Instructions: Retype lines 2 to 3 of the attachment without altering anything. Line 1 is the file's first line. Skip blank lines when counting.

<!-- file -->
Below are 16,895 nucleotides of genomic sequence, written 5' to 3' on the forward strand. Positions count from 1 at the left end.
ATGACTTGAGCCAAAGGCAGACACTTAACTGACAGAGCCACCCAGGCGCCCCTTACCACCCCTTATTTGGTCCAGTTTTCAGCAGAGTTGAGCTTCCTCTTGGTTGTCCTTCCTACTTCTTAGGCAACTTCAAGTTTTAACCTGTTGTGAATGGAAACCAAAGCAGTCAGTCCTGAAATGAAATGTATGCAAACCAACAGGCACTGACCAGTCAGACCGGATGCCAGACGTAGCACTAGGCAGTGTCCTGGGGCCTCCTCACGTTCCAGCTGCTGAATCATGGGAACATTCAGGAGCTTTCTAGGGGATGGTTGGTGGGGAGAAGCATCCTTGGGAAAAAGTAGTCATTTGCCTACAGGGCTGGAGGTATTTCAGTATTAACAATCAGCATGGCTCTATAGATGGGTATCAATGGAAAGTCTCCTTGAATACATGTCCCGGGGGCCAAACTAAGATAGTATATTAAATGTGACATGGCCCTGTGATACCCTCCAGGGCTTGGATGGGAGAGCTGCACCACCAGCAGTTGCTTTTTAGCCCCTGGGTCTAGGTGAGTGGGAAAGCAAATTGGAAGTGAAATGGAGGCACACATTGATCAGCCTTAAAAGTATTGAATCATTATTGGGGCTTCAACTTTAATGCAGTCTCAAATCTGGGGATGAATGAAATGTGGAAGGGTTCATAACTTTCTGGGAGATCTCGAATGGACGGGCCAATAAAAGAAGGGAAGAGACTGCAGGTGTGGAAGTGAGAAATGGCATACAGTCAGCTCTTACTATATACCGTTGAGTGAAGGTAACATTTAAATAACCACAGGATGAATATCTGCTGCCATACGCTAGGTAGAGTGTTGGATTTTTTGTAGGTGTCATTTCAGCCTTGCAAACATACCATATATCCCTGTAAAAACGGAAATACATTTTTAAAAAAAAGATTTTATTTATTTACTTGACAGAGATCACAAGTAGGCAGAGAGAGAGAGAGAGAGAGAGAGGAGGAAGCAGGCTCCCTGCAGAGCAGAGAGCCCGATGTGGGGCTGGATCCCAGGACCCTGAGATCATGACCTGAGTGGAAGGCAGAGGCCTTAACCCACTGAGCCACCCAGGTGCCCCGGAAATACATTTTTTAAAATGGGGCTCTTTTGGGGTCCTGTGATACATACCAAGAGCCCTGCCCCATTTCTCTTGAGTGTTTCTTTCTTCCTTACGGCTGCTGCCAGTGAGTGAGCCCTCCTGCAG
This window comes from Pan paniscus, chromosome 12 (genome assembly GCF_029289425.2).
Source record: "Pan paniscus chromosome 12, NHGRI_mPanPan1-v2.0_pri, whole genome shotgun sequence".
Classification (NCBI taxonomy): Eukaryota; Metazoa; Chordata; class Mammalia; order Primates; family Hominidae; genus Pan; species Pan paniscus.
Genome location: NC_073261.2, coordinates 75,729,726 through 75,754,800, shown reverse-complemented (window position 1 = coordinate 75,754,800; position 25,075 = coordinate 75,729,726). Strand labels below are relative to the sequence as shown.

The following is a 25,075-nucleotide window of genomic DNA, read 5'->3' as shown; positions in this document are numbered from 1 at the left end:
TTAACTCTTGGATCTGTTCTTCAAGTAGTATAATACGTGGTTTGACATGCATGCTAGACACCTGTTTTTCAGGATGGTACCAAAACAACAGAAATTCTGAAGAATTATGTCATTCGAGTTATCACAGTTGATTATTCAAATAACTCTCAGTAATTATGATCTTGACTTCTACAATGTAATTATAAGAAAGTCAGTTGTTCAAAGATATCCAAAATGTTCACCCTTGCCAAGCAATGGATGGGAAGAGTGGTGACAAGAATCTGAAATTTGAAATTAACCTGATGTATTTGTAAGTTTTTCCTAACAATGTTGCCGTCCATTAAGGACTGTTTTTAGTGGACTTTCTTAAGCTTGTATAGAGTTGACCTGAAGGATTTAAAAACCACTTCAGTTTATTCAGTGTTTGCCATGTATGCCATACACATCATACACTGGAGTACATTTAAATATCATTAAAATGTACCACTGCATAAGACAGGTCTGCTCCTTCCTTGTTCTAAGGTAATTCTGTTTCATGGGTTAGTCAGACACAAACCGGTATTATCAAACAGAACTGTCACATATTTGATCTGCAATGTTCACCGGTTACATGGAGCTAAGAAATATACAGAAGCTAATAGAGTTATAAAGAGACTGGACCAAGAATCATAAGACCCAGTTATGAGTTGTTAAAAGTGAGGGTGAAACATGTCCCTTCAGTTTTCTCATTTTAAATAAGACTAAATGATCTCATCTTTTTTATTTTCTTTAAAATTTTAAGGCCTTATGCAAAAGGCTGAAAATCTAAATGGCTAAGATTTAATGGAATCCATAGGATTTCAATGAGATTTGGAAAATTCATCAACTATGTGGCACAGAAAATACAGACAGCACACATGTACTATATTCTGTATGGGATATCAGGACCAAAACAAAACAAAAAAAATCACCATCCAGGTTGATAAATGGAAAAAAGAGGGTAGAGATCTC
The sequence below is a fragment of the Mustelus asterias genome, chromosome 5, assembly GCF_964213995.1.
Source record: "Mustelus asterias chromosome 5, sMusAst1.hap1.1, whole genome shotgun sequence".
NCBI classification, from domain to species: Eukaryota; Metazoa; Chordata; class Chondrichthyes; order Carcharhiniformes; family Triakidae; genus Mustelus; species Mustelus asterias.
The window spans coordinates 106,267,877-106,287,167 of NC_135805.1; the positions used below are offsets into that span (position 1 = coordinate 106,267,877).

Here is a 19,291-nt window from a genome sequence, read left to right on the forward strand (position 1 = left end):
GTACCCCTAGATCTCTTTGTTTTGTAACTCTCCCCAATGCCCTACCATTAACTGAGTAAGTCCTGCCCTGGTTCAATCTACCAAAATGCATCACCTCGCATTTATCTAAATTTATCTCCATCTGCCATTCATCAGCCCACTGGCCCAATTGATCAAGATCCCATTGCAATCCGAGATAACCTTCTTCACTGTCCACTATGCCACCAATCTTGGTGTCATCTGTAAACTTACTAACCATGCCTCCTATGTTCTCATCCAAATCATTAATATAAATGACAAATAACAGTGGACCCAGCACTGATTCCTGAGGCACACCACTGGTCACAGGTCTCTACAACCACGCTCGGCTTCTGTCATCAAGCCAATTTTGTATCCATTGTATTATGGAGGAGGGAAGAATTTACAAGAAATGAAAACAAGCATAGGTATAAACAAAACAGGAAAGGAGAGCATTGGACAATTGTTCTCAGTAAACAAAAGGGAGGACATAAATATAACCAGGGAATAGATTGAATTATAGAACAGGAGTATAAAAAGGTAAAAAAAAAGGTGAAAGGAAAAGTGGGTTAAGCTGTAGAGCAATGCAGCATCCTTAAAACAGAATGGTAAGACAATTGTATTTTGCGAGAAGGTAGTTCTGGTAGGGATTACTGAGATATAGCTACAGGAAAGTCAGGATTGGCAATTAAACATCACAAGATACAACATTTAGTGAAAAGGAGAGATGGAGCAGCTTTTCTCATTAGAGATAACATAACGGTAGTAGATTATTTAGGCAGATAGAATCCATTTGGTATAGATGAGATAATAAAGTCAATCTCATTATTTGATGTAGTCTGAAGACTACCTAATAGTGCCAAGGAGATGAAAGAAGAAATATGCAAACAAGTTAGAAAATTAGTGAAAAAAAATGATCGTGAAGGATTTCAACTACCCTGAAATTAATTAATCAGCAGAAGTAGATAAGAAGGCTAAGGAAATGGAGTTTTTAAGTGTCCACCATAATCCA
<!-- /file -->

ATGACTTGAGCCAAAGGCAGACACTTAACTGACAGAGCCACCCAGGCGCCCCTTACCACCCCTTATTTGGTCCAGTTTTCAGCAGAGTTGAGCTTCCTCTTGGTTGTCCTTCCTACTTCTTAGGCAACTTCAAGTTTTAACCTGTTGTGAATGGAAACCAAAGCAGTCAGTCCTGAAATGAAATGTATGCAAACCAACAGGCACTGACCAGTCAGACCGGATGCCAGACGTAGCACTAGGCAGTGTCCTGGGGCCTCCTCACGTTCCAGCTGCTGAATCATGGGAACATTCAGGAGCTTTCTAGGGGATGGTTGGTGGGGAGAAGCATCCTTGGGAAAAAGTAGTCATTTGCCTACAGGGCTGGAGGTATTTCAGTATTAACAATCAGCATGGCTCTATAGATGGGTATCAATGGAAAGTCTCCTTGAATACATGTCCCGGGGGCCAAACTAAGATAGTATATTAAATGTGACATGGCCCTGTGATACCCTCCAGGGCTTGGATGGGAGAGCTGCACCACCAGCAGTTGCTTTTTAGCCCCTGGGTCTAGGTGAGTGGGAAAGCAAATTGGAAGTGAAATGGAGGCACACATTGATCAGCCTTAAAAGTATTGAATCATTATTGGGGCTTCAACTTTAATGCAGTCTCAAATCTGGGGATGAATGAAATGTGGAAGGGTTCATAACTTTCTGGGAGATCTCGAATGGACGGGCCAATAAAAGAAGGGAAGAGACTGCAGGTGTGGAAGTGAGAAATGGCATACAGTCAGCTCTTACTATATACCGTTGAGTGAAGGTAACATTTAAATAACCACAGGATGAATATCTGCTGCCATACGCTAGGTAGAGTGTTGGATTTTTTGTAGGTGTCATTTCAGCCTTGCAAACATACCATATATCCCTGTAAAAACGGAAATACATTTTTAAAAAAAAGATTTTATTTATTTACTTGACAGAGATCACAAGTAGGCAGAGAGAGAGAGAGAGAGAGAGAGGAGGAAGCAGGCTCCCTGCAGAGCAGAGAGCCCGATGTGGGGCTGGATCCCAGGACCCTGAGATCATGACCTGAGTGGAAGGCAGAGGCCTTAACCCACTGAGCCACCCAGGTGCCCCGGAAATACATTTTTTAAAATGGGGCTCTTTTGGGGTCCTGTGATACATACCAAGAGCCCTGCCCCATTTCTCTTGAGTGTTTCTTTCTTCCTTACGGCTGCTGCCAGTGAGTGAGCCCTCCTGCAG
This window comes from Pan paniscus, chromosome 12 (genome assembly GCF_029289425.2).